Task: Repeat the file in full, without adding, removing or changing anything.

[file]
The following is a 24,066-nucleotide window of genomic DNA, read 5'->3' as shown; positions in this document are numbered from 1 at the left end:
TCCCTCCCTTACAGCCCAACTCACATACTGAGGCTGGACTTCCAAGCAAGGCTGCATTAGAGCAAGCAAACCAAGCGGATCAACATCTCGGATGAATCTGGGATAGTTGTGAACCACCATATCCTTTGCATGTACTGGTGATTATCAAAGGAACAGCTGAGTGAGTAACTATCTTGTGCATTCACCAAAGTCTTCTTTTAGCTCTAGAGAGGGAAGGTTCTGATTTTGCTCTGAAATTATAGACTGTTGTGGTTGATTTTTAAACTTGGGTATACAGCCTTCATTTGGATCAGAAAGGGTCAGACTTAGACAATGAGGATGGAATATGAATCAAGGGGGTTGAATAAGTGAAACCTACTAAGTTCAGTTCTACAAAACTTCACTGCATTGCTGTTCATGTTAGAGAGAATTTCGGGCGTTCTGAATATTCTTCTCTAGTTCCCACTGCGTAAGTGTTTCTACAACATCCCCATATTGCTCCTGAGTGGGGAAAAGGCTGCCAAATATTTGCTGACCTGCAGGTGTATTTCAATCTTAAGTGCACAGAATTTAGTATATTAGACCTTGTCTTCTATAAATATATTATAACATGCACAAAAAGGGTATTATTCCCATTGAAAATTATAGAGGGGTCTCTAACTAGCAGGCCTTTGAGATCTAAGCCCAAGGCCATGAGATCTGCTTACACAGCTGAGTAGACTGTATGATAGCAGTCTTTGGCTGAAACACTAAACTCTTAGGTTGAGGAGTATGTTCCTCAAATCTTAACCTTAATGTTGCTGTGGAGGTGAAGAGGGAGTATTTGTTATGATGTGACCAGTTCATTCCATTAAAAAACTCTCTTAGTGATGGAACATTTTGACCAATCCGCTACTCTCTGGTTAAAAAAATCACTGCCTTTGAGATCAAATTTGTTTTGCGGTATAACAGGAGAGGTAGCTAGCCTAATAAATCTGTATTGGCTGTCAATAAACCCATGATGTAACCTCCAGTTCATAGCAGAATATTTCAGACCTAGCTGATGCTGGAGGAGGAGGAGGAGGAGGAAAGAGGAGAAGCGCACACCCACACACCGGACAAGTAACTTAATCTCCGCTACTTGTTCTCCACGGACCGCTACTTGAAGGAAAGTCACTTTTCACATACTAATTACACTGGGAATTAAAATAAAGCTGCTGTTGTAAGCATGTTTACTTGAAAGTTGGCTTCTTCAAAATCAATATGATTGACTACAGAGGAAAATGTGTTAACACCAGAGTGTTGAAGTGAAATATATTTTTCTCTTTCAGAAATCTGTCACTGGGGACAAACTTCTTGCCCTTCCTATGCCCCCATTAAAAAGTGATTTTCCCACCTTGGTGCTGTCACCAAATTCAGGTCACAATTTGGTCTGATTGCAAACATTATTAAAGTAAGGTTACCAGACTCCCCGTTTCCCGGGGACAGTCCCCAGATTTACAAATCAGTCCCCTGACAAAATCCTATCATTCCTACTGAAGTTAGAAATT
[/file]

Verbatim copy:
The following is a 24,066-nucleotide window of genomic DNA, read 5'->3' as shown; positions in this document are numbered from 1 at the left end:
TCCCTCCCTTACAGCCCAACTCACATACTGAGGCTGGACTTCCAAGCAAGGCTGCATTAGAGCAAGCAAACCAAGCGGATCAACATCTCGGATGAATCTGGGATAGTTGTGAACCACCATATCCTTTGCATGTACTGGTGATTATCAAAGGAACAGCTGAGTGAGTAACTATCTTGTGCATTCACCAAAGTCTTCTTTTAGCTCTAGAGAGGGAAGGTTCTGATTTTGCTCTGAAATTATAGACTGTTGTGGTTGATTTTTAAACTTGGGTATACAGCCTTCATTTGGATCAGAAAGGGTCAGACTTAGACAATGAGGATGGAATATGAATCAAGGGGGTTGAATAAGTGAAACCTACTAAGTTCAGTTCTACAAAACTTCACTGCATTGCTGTTCATGTTAGAGAGAATTTCGGGCGTTCTGAATATTCTTCTCTAGTTCCCACTGCGTAAGTGTTTCTACAACATCCCCATATTGCTCCTGAGTGGGGAAAAGGCTGCCAAATATTTGCTGACCTGCAGGTGTATTTCAATCTTAAGTGCACAGAATTTAGTATATTAGACCTTGTCTTCTATAAATATATTATAACATGCACAAAAAGGGTATTATTCCCATTGAAAATTATAGAGGGGTCTCTAACTAGCAGGCCTTTGAGATCTAAGCCCAAGGCCATGAGATCTGCTTACACAGCTGAGTAGACTGTATGATAGCAGTCTTTGGCTGAAACACTAAACTCTTAGGTTGAGGAGTATGTTCCTCAAATCTTAACCTTAATGTTGCTGTGGAGGTGAAGAGGGAGTATTTGTTATGATGTGACCAGTTCATTCCATTAAAAAACTCTCTTAGTGATGGAACATTTTGACCAATCCGCTACTCTCTGGTTAAAAAAATCACTGCCTTTGAGATCAAATTTGTTTTGCGGTATAACAGGAGAGGTAGCTAGCCTAATAAATCTGTATTGGCTGTCAATAAACCCATGATGTAACCTCCAGTTCATAGCAGAATATTTCAGACCTAGCTGATGCTGGAGGAGGAGGAGGAGGAGGAAAGAGGAGAAGCGCACACCCACACACCGGACAAGTAACTTAATCTCCGCTACTTGTTCTCCACGGACCGCTACTTGAAGGAAAGTCACTTTTCACATACTAATTACACTGGGAATTAAAATAAAGCTGCTGTTGTAAGCATGTTTACTTGAAAGTTGGCTTCTTCAAAATCAATATGATTGACTACAGAGGAAAATGTGTTAACACCAGAGTGTTGAAGTGAAATATATTTTTCTCTTTCAGAAATCTGTCACTGGGGACAAACTTCTTGCCCTTCCTATGCCCCCATTAAAAAGTGATTTTCCCACCTTGGTGCTGTCACCAAATTCAGGTCACAATTTGGTCTGATTGCAAACATTATTAAAGTAAGGTTACCAGACTCCCCGTTTCCCGGGGACAGTCCCCAGATTTACAAATCAGTCCCCTGACAAAATCCTATCATTCCTACTGAAGTTAGAAATT